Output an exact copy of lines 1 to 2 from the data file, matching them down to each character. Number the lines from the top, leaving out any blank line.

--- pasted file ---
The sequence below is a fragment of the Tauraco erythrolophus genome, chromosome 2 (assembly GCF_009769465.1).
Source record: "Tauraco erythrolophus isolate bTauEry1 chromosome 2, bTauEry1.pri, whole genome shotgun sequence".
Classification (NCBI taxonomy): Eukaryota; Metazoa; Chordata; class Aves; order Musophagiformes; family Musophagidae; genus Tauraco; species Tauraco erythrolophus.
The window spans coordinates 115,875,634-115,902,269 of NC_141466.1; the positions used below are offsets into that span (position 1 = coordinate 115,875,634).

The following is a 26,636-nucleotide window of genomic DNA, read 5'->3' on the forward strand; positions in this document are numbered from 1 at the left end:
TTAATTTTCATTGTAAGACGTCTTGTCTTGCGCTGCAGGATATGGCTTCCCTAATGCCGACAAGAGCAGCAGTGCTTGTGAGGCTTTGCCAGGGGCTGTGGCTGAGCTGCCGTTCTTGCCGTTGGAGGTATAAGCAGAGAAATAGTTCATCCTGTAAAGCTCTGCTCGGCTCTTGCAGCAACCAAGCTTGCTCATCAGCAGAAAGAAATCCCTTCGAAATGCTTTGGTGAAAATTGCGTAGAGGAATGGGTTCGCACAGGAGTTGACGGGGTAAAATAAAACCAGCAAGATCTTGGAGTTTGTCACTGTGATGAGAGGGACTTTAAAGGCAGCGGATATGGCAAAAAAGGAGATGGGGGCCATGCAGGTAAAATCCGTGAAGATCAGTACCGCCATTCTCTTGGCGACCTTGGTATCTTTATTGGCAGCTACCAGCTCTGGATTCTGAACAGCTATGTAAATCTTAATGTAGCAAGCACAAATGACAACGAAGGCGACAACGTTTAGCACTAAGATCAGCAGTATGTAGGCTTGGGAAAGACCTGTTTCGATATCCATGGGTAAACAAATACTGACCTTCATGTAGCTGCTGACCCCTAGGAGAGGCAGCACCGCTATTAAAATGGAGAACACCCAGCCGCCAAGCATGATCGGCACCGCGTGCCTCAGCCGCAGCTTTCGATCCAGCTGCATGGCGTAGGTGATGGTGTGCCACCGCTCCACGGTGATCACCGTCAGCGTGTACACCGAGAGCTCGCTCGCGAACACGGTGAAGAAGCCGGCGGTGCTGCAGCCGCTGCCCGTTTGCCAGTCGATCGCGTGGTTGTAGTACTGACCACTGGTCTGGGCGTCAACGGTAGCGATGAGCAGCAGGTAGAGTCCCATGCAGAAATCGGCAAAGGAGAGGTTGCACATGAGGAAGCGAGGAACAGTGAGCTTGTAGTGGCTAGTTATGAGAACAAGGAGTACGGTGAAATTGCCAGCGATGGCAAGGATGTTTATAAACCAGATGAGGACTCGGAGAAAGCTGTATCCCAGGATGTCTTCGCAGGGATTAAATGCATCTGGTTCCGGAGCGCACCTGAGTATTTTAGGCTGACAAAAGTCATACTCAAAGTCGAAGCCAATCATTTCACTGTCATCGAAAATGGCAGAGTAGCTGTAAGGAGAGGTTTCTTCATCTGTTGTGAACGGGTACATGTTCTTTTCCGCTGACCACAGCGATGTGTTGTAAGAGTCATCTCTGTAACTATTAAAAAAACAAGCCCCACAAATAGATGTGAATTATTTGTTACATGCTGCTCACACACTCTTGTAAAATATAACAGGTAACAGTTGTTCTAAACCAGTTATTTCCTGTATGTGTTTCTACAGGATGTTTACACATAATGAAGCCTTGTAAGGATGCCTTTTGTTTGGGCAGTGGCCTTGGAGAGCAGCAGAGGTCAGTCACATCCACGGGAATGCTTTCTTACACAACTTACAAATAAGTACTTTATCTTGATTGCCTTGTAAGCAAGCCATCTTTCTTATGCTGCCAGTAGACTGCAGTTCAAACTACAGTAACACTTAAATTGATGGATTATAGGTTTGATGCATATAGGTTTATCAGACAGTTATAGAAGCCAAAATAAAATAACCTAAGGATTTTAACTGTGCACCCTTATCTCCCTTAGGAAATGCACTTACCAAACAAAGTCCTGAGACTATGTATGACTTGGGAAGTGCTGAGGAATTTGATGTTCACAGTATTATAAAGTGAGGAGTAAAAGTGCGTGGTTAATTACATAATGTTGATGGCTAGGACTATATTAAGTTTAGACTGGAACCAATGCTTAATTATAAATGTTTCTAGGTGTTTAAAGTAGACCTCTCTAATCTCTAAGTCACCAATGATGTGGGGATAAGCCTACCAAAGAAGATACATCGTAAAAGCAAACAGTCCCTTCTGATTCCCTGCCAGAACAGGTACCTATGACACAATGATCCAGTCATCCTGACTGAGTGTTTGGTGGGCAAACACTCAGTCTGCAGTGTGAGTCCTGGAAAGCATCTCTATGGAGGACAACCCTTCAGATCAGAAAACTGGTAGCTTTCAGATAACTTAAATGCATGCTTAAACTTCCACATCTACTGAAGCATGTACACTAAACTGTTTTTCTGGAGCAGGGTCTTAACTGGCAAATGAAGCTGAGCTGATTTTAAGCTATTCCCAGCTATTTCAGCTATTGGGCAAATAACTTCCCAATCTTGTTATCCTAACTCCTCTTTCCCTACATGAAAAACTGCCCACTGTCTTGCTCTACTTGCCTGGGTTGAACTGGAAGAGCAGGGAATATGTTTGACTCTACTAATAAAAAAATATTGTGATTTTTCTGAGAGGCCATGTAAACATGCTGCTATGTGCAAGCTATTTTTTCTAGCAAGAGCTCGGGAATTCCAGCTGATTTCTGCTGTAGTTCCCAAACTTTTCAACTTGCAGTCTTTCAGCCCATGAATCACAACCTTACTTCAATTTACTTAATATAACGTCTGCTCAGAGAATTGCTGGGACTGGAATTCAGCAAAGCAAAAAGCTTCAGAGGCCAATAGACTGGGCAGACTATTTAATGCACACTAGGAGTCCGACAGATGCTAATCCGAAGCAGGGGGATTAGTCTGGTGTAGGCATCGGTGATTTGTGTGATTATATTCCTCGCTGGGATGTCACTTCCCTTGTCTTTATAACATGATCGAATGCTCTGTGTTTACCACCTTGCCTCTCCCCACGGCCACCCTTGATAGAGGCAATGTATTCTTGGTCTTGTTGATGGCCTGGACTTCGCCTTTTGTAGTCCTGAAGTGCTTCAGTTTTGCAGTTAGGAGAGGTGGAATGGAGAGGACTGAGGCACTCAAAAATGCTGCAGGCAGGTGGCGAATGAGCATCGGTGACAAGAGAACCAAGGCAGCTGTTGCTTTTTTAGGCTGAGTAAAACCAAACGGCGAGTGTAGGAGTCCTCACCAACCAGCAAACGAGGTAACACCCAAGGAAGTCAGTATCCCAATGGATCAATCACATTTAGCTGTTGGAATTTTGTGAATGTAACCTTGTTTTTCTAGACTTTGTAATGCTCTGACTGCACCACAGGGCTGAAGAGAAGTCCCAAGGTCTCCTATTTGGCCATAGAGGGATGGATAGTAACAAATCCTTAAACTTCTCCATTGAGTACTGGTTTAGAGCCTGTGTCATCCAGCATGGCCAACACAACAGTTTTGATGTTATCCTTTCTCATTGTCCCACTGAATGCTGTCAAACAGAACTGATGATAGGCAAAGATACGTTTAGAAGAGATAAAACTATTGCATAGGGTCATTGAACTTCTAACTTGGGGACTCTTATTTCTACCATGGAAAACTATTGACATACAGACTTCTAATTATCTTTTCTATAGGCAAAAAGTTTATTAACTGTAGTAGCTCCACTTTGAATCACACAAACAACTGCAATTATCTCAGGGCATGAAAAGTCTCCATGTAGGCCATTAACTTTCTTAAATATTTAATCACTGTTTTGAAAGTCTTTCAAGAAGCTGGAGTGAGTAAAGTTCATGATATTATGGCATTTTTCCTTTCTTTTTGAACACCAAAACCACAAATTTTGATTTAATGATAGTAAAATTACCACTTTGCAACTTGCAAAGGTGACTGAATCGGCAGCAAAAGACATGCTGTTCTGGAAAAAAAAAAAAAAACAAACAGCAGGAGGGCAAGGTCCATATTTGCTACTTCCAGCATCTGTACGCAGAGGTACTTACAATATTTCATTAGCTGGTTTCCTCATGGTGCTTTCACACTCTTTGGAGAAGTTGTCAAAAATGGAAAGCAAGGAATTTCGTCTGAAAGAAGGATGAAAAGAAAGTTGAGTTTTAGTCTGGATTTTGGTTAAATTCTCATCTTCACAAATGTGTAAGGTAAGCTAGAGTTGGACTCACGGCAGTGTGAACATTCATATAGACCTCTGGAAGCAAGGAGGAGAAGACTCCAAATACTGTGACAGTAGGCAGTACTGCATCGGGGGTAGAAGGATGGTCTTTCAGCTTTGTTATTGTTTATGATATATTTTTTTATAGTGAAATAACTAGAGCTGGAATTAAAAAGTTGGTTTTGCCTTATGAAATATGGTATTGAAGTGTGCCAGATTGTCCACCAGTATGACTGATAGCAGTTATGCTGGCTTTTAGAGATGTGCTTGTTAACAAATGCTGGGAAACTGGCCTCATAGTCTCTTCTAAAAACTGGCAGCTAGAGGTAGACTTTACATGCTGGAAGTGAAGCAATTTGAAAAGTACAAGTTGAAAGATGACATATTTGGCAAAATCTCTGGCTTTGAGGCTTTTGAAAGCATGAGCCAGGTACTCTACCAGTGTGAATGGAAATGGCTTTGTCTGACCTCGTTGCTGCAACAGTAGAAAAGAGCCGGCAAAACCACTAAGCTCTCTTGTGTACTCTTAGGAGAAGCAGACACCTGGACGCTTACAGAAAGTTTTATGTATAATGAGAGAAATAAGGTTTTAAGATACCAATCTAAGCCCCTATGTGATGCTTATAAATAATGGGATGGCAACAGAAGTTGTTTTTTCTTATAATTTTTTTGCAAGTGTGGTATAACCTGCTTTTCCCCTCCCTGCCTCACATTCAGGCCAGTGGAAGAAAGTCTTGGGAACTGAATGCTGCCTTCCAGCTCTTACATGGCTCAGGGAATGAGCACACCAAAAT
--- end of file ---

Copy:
The sequence below is a fragment of the Tauraco erythrolophus genome, chromosome 2 (assembly GCF_009769465.1).
Source record: "Tauraco erythrolophus isolate bTauEry1 chromosome 2, bTauEry1.pri, whole genome shotgun sequence".